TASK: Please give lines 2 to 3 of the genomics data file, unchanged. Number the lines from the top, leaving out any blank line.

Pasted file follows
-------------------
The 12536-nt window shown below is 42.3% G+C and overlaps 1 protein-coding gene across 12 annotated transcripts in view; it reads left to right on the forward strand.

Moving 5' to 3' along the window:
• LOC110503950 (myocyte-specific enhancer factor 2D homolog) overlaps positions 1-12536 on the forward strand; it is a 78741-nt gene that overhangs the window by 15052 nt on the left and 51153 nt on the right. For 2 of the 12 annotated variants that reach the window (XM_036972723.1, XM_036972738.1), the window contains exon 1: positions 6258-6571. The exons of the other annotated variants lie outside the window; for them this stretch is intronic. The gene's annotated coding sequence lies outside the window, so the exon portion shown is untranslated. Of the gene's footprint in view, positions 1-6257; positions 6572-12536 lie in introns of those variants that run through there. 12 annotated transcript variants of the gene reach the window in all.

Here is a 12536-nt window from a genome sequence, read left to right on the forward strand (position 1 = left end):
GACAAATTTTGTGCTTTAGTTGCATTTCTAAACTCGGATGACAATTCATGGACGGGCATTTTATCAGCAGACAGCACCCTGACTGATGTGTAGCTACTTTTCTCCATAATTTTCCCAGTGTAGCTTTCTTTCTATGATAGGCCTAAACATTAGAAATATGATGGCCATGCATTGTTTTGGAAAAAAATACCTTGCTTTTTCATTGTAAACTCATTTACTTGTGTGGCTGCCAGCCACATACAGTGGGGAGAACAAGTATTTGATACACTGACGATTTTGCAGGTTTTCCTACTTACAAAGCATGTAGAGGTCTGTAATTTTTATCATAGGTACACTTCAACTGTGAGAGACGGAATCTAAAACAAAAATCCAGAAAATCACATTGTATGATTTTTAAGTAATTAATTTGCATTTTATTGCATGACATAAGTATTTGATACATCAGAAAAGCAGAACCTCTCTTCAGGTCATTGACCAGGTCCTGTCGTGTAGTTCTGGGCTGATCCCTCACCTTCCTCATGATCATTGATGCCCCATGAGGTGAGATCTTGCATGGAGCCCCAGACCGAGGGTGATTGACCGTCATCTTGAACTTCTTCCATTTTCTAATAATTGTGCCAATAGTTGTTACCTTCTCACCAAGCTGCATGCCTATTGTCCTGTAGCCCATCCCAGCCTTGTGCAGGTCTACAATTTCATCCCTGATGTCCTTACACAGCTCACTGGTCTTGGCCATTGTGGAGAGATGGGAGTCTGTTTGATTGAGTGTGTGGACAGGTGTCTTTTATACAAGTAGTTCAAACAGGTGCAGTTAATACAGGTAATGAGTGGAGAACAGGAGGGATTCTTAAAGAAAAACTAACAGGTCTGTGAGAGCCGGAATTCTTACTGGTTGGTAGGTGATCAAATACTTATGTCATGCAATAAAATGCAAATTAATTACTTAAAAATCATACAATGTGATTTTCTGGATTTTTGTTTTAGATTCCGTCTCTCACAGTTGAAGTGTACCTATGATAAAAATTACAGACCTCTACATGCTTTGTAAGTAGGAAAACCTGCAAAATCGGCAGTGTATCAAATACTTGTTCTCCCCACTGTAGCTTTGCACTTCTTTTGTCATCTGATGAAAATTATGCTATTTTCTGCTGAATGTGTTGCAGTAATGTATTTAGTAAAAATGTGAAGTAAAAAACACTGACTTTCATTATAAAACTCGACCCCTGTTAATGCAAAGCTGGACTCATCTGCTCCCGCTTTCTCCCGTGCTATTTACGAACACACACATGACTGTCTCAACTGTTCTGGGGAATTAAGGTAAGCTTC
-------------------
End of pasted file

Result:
Moving 5' to 3' along the window:
• LOC110503950 (myocyte-specific enhancer factor 2D homolog) overlaps positions 1-12536 on the forward strand; it is a 78741-nt gene that overhangs the window by 15052 nt on the left and 51153 nt on the right. For 2 of the 12 annotated variants that reach the window (XM_036972723.1, XM_036972738.1), the window contains exon 1: positions 6258-6571. The exons of the other annotated variants lie outside the window; for them this stretch is intronic. The gene's annotated coding sequence lies outside the window, so the exon portion shown is untranslated. Of the gene's footprint in view, positions 1-6257; positions 6572-12536 lie in introns of those variants that run through there. 12 annotated transcript variants of the gene reach the window in all.